The failure to protect women subjected to abuse was becoming increasingly expensive for cities. On June 10, 1983, Tracey Thurman's husband, Charles, stabbed Tracey repeatedly in the chest, neck, and throat; after police arrived at the scene, Charles dropped the bloody knife and kicked Tracey in the head. Charles ran away, returned, dropped their toddler son on top of Tracey, and kicked Tracey in the head a second time despite the presence of police. Charles continued to threaten Tracey while police looked on. Only after Charles approached Tracey while she was lying on a stretcher did police arrest him. Tracey had repeatedly called police for protection prior to the June 1983 assaults. In 1984 Tracey Thurman won a multimillion-dollar judgment against the city of Torrington, Connecticut. Concerned about similar litigation, jurisdictions throughout the United States looked for innovative police practices that would shield them from liability. They found a model in Oregon's 1977 law requiring police to make arrests in intimate partner violence cases when the officer had probable cause to believe that an assault had been committed or when a person holding a protective order feared imminent serious harm — the precursor to mandatory arrest laws.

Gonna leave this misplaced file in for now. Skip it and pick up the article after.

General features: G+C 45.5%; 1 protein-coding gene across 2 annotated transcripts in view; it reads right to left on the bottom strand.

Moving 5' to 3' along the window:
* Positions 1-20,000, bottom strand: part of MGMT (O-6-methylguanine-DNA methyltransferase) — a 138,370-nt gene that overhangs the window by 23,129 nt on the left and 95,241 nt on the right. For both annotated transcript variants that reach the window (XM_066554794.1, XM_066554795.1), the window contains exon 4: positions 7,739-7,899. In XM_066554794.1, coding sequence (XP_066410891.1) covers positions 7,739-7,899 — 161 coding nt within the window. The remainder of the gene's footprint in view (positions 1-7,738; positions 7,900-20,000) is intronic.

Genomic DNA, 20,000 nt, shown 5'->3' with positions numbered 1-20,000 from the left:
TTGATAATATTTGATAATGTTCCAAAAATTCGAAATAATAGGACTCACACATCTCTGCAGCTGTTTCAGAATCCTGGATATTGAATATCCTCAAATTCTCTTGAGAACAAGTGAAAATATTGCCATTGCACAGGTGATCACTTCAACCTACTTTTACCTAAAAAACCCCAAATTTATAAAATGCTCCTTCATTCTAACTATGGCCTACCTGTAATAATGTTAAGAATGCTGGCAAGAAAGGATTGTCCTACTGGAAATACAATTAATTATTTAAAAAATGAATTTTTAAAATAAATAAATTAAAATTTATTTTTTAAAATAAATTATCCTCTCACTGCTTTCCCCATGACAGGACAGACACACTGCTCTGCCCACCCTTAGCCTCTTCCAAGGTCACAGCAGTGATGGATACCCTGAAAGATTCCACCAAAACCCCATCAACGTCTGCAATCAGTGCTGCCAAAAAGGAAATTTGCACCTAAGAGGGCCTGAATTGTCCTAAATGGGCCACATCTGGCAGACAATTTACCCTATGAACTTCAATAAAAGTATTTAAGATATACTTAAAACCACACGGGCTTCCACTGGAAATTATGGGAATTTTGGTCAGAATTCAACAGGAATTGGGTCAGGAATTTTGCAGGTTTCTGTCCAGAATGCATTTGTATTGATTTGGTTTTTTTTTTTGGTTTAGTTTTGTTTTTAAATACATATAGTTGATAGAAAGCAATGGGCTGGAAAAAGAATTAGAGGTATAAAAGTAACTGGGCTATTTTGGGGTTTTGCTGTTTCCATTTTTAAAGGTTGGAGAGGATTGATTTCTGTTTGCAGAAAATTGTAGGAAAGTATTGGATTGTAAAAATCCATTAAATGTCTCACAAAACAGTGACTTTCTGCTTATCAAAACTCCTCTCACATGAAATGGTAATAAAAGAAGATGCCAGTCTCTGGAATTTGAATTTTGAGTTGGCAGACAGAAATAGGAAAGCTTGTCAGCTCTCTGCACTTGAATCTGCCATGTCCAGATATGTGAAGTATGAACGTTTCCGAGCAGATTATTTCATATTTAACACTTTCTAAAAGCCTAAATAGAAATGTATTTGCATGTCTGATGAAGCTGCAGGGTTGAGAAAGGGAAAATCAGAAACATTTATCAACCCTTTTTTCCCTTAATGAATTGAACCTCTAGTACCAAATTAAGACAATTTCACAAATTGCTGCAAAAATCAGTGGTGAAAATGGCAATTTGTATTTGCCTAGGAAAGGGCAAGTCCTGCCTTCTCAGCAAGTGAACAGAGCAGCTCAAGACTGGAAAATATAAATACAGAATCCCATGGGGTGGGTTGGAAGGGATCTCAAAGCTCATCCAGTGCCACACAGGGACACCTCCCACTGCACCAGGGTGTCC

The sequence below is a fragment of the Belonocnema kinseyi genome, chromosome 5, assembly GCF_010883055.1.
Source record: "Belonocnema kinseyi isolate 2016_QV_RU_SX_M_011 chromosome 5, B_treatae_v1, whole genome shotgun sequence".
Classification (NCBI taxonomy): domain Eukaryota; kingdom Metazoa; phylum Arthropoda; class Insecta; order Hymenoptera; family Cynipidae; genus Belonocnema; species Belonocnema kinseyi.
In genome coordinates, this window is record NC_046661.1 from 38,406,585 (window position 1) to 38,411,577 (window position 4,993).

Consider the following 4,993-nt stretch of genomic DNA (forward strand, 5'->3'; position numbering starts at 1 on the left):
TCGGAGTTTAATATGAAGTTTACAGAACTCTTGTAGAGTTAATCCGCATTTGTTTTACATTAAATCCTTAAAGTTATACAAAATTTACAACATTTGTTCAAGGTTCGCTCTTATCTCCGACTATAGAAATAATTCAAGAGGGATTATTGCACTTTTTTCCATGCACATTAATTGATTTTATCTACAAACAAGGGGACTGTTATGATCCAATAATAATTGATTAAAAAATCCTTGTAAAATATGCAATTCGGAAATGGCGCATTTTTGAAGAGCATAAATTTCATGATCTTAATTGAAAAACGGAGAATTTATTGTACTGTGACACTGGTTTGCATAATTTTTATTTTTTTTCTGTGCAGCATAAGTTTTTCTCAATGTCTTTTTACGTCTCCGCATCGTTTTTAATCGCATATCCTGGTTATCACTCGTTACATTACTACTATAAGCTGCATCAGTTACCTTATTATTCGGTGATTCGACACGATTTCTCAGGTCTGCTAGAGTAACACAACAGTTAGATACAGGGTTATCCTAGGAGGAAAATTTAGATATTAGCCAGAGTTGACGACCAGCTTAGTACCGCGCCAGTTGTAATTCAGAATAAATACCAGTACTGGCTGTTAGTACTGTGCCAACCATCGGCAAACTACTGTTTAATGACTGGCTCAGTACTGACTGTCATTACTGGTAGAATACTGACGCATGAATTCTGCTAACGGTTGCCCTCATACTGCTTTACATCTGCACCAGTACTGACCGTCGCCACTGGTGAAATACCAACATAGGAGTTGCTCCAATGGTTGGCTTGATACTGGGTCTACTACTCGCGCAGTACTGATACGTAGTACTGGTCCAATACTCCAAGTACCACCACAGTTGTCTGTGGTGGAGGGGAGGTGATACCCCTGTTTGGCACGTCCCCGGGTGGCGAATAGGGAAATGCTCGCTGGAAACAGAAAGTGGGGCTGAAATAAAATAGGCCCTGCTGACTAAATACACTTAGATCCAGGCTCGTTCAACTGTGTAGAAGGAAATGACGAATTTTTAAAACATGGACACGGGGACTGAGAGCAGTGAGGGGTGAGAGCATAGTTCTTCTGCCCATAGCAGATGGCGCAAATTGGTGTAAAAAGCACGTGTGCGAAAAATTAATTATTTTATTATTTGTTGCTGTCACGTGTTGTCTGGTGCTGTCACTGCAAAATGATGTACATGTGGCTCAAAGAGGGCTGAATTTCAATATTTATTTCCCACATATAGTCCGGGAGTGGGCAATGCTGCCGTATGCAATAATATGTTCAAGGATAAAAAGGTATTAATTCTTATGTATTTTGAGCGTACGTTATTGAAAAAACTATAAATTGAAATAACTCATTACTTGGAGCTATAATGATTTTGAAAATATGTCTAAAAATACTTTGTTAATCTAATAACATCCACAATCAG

Research seemed to support the intuition that changes to arrest policy in cases involving intimate partner violence would prevent further lawsuits. In studies in 1981 and 1982 in Minneapolis, researchers Lawrence Sherman and Richard Berk found that arrest was associated with lower rates of recidivism by men who abused their partners. Despite Sherman's warning that the research should be replicated before conclusions could be drawn about the effectiveness of mandatory arrest, antiviolence advocates lobbied hard for the adoption of such policies, and municipalities across the United States quickly adopted them. Sherman's warning was prescient. Later research on the effects of arrest policies was mixed. Replication studies found that mandatory arrest laws had deterrent effects in some locations, no effect in other locations, and contributed to increases in violence in others. Nonetheless, mandatory arrest policies would be bolstered in 1994 by the passage of VAWA, which initially required that states enact mandatory arrest policies as a condition of receiving federal funding under the act. As of 2014, twenty states and the District of Columbia had enacted mandatory arrest policies.